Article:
A panel of 20 non-expert volunteers evaluated pairs of hair tresses by indicating which tress they associated most with specific attributes. Results for bleached/OK and post-treated OK as well as bleached/BM and post-treated BM are summarized in Figure 4 and Figure 5. All differences in the OK and BM treated hair were significant to at least a p value < 0.005.

A strong preference was observed for OK-treated bleached hair for the attributes of condition, shine, nourishment, softness, silkiness and color. The OK treated bleached hair also was perceived to be less damaged, less dry and to have the least amount of frizz, compared with BM treated bleached hair—and note that these preferences were amongst tresses treated with conditioners. Therefore, the BM post treatment cream or hair conditioners alone did not compensate for the deterioration in hair fibers. The greater extensibility of the OK-treated hair appears to be contributing to attributes that includee softness, nourishment and silkiness.

Oxidized keratin-treated bleached hair was perceived to be less damaged, less dry and to have the least amount of frizz.

Results: Durability of OK Treatment

As noted, an experiment was undertaken to investigate the durability of a post-OK treatment on hair exposed to a harsh bleaching and perming protocol. Tensile measurements were used to quantify damage and repair, and to determine the persistence of the observed changes in fiber characteristics following multiple washing and drying cycles. Results are summarized in Table 2 and shown in Figure 6.

A combination of bleach and perming had an extremely detrimental effect on the tensile properties of the hair, as evidenced by a decrease in all parameters. Application of OK to the damaged hair, however, significantly (p < 0.001) increased all tensile parameters, returning them closer to those of undamaged virgin hair. This improvement, relative to damaged hair, persisted at a significance level of p < 0.001 for 20 washes.

After 30 washes, highest force (p < 0.005), extension at peak (p < 0.001) and total energy (p < 0.001) parameters were still increased, whereas energy at 20% extension was no longer significantly different. Thus, the application of OK ameliorated the damage caused by the severe bleaching and perming protocol and this improvement persisted after 30 washes, indicating the beneficial effects on fiber properties was long-lasting.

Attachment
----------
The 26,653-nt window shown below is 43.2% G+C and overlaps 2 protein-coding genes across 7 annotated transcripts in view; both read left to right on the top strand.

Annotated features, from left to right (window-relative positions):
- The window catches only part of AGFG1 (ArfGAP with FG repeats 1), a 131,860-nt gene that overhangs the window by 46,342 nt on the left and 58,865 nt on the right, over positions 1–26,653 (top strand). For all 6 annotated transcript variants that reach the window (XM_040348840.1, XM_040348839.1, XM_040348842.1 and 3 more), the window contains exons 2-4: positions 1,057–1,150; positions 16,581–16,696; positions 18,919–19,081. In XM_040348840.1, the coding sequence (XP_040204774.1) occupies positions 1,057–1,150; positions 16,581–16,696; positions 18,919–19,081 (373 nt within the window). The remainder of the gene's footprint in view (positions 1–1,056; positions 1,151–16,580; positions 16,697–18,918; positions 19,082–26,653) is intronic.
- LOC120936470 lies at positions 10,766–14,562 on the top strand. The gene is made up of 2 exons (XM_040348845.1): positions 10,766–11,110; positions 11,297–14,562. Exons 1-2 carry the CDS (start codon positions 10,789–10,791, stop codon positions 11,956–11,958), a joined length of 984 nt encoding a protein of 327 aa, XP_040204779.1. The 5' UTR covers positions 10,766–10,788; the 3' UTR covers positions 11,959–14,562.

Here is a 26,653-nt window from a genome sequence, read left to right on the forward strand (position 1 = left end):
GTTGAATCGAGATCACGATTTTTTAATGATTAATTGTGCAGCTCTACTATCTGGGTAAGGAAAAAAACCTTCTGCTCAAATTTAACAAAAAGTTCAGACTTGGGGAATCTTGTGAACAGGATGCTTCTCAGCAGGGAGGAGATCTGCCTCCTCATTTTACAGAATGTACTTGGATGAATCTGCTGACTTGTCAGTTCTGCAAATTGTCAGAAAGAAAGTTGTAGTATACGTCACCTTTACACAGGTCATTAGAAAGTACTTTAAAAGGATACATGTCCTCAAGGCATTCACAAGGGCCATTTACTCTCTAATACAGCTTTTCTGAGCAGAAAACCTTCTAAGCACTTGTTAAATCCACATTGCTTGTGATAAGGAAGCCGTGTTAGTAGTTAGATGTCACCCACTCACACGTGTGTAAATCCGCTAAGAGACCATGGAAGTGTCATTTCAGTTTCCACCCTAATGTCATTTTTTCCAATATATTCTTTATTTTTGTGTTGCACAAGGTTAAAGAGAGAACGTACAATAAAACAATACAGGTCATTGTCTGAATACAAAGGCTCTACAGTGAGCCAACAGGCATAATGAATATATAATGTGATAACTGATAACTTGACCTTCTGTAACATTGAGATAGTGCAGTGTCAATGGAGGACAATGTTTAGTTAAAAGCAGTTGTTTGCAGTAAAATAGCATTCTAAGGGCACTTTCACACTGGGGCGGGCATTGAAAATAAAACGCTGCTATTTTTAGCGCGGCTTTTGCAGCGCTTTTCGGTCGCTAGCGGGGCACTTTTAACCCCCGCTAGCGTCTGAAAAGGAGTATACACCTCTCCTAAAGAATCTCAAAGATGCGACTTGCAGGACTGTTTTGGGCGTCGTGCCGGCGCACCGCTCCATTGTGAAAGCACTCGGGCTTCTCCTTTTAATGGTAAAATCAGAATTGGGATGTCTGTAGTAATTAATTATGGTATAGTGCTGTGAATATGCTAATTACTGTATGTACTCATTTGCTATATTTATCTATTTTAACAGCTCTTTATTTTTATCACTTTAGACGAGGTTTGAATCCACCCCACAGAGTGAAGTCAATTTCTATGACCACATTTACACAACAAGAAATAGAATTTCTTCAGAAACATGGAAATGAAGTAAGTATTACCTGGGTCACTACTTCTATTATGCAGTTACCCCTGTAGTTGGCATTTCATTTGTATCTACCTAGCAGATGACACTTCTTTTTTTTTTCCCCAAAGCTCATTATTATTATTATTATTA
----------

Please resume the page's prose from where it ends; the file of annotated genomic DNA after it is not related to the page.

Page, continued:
The virgin hair structure is highly ordered and well-understood.9 In undamaged hair, the cuticle prevents the ingress of higher molecular weight materials; thus polymers and proteins are typically understood to be restricted to interactions on the fiber surface. The intact cortical cell structure—which at the most fundamental level consists of fibrous intermediate filament proteins coiled together in tightly wound helical structures—is grouped into higher order structures to give hair its characteristic strength and flexibility. The binding of fibrous proteins into coiled structures therefore relies on a combination of interactions between amino acid sequences that align and bond through ionic, hydrophobic and hydrophilic interactions, leading to a zipper-like binding between neighboring keratins. These binding sequences for intermediate filaments are well-understood.10

In damaged hair, the protection afforded by the cuticle is disrupted and cortical proteins are damaged. Higher molecular weight materials are then able to penetrate, and in the case of oxidized keratin, the intact segments of the keratin-specific binding regions of the protein can bind to damaged cortical proteins, repairing the cortical structure and restoring strength and flexibility.

Bond multipliers relying on cross-linking mechanisms to bind damaged protein components together within a fiber, such as the dimaleate system used in this study, are clearly able to restore strength to damaged fibers. However, as is well-known in protein and polymer systems, cross-linking reduces flexibility, so increased strength is associated with increased brittleness. This was observed in the reduced extension at break of BM-treated hair.

The OK system of interest in the present study was capable of binding intermediate filament keratin proteins into the damaged hair fiber. As a result, hair strength was improved along with improved flexibility—all while maintaining the natural protein structure. Even in the case of severely damaged fibers, the effect appears durable. Brittleness to the fiber may have accounted for the negative sensorial effects observed for BM-treated fibers; where the combination of factors leading to perception of softness, silkiness and nourishment were undermined by cross-linking, giving fibers a rigidity that appeared absent with the OK treatment.


The oxidized sheep’s wool-derived keratin described here appears to be a viable, natural alternative to synthetic bond multiplier systems for repairing damage caused during the bleaching process. The novel treatment interacts with the internal structure of hair via a different mechanism, and repairs strength and flexibility in a way not possible with synthetic cross-linker-based bond multiplier systems.